Magazine article New Zealand Management

Therese Walsh: On Career Crossbars: At 34. Therese Walsh Is Described as a "Dynamic Manager" and Picked as a High Flier-But the General Manager Corporate Services for NZ Rugby Union Is Cautious about Setting the Crossbar Too High for Career Mums

Magazine article New Zealand Management

Therese Walsh: On Career Crossbars: At 34. Therese Walsh Is Described as a "Dynamic Manager" and Picked as a High Flier-But the General Manager Corporate Services for NZ Rugby Union Is Cautious about Setting the Crossbar Too High for Career Mums

Article excerpt

It's perhaps not surprising that the blokes at NZ Rugby's head office used to rise to their feet when Therese Walsh came into the room. That was when she first started working there in 2003. These days she's less of a novelty there are now more women in senior roles at the NZRU--but Walsh has a charisma that's helped mark her out as a future high flier.

Last year's corporate win New Zealand rights to host the 2011 Rugby World Cup ahead of Japan and South Africa, and her oxen personal touchdown regional winner of the NZIM Young Executive of the Year Award, have contributed to Walsh's career profile. But this smartly dressed, confident and attractive 34-year-old is not entirely comfortable with the image of "having it all".

"I don't want to be written about like I'm achieving lots and it's all brilliant. I really don't want to set other women up to think 'gosh you can do all this' because it's actually very difficult."

She's not talking about the job--she loves it--but about the challenge of balancing work and motherhood.

"The hardest decision in my career is children--not having them but leaving them. My two are now nine and six years and I think I've tried everything [to get the right work/life balance], working part time, half days, three days a week, four days a week ... Now I've sort of given up and am fulltime in what is a pretty demanding job.

"But I do think that it is absolutely the biggest struggle of my career; how best to fit family and job together."

She and her husband Dave share the caring--but he has an equally full-on role in the New Zealand racing industry.

"We both work quite long hours at quite demanding jobs so we find it a big challenge when we want to get involved in other things outside of work."

There's the kids' school, their evening classes, her fitness regime ... and, of course, the rugby--not just her son's involvement in the game--but its almost overwhelming presence in her life. She's not a rugby fanatic, Walsh admits--but this is, after all, New Zealand. "I feel like we're running an organisation with four million shareholders," she says wryly.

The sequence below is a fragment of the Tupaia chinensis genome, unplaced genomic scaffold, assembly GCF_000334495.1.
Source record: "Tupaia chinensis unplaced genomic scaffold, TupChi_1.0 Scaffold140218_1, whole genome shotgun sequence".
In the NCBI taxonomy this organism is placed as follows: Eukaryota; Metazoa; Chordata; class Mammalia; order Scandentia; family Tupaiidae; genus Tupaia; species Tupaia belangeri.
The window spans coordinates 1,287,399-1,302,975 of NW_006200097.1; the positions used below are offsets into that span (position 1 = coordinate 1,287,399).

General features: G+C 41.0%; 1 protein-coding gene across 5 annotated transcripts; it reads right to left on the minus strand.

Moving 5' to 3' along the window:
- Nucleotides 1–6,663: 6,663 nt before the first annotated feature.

"Everyone has got a view, everyone is interested. It's something that pretty much everyone in New Zealand is passionate about."

Microsoft CFO Chris Liddell would no doubt agree. The former CEO of Carter Holt Harvey and director of the NZRU was recently explaining the iconic status of rugby players in New Zealand to an American interviewer.

"Their fortunes probably are more important to the national psyche of the country than GDP growth. I used to joke I thought I had an important job as CEO of the second largest listed company down there until I became a director for the NZRU. I was often stopped on the street by strangers who gave me their opinions on every issue from the coaching to player selection."

That interest is ever present, says Walsh.

"You work in a goldfish bowl here. There's a lot of very high profile people who have an opinion. So you can work on something contentious during the day then come home and hear about it on the news. It's not a job you can escape from at all, even in your social life.

"That's probably one of the biggest challenges--just trying to meet everyone's expectations."

But she enjoys the variety of people she works with, from small provincial unions around the country to adidas personnel in Europe or members of the International Rugby Board.

It is, she adds, unique work in more ways than one--being a woman in a male-dominated industry is part of that. While there are now a lot more women around, they've only recently started appearing in more senior positions.

Not that her minority status has been any sort of drawback.

"I've had some fabulous opportunities come my way in my time at rugby--I certainly haven't been held back one iota because I'm a woman. …

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